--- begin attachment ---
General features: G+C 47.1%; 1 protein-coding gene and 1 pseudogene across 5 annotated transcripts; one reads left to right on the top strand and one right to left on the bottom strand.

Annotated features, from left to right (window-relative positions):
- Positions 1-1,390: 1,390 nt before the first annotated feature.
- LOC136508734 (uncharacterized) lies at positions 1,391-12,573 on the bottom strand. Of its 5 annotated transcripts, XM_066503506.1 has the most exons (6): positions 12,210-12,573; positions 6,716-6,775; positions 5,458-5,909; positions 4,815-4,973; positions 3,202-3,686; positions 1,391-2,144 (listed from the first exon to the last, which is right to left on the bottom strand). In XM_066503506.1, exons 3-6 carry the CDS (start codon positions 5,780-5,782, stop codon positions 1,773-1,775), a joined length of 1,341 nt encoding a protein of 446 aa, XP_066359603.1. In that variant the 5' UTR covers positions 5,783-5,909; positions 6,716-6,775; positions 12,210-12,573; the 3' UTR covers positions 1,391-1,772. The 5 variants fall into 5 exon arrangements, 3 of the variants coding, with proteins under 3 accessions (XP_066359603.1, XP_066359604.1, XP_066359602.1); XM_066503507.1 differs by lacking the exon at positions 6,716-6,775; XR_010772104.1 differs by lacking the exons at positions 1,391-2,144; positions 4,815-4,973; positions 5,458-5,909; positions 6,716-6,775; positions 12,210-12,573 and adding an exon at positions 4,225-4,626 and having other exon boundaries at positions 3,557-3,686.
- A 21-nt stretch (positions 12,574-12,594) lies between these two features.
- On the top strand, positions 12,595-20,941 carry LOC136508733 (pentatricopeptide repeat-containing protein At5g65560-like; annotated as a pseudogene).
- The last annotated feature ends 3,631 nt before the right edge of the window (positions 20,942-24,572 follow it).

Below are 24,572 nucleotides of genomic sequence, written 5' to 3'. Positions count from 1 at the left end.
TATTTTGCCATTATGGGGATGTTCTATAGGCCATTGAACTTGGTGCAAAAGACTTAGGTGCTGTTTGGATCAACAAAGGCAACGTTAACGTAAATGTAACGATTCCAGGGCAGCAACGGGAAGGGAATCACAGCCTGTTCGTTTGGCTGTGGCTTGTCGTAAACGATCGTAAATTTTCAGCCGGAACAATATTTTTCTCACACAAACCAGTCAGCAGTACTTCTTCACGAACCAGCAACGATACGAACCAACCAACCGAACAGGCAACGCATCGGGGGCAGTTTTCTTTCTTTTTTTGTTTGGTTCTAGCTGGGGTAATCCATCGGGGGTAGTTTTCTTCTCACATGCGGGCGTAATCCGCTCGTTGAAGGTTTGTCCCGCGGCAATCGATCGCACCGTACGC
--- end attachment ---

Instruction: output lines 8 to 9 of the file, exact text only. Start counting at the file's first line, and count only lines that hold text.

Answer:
Below are 24,572 nucleotides of genomic sequence, written 5' to 3'. Positions count from 1 at the left end.
TATTTTGCCATTATGGGGATGTTCTATAGGCCATTGAACTTGGTGCAAAAGACTTAGGTGCTGTTTGGATCAACAAAGGCAACGTTAACGTAAATGTAACGATTCCAGGGCAGCAACGGGAAGGGAATCACAGCCTGTTCGTTTGGCTGTGGCTTGTCGTAAACGATCGTAAATTTTCAGCCGGAACAATATTTTTCTCACACAAACCAGTCAGCAGTACTTCTTCACGAACCAGCAACGATACGAACCAACCAACCGAACAGGCAACGCATCGGGGGCAGTTTTCTTTCTTTTTTTGTTTGGTTCTAGCTGGGGTAATCCATCGGGGGTAGTTTTCTTCTCACATGCGGGCGTAATCCGCTCGTTGAAGGTTTGTCCCGCGGCAATCGATCGCACCGTACGC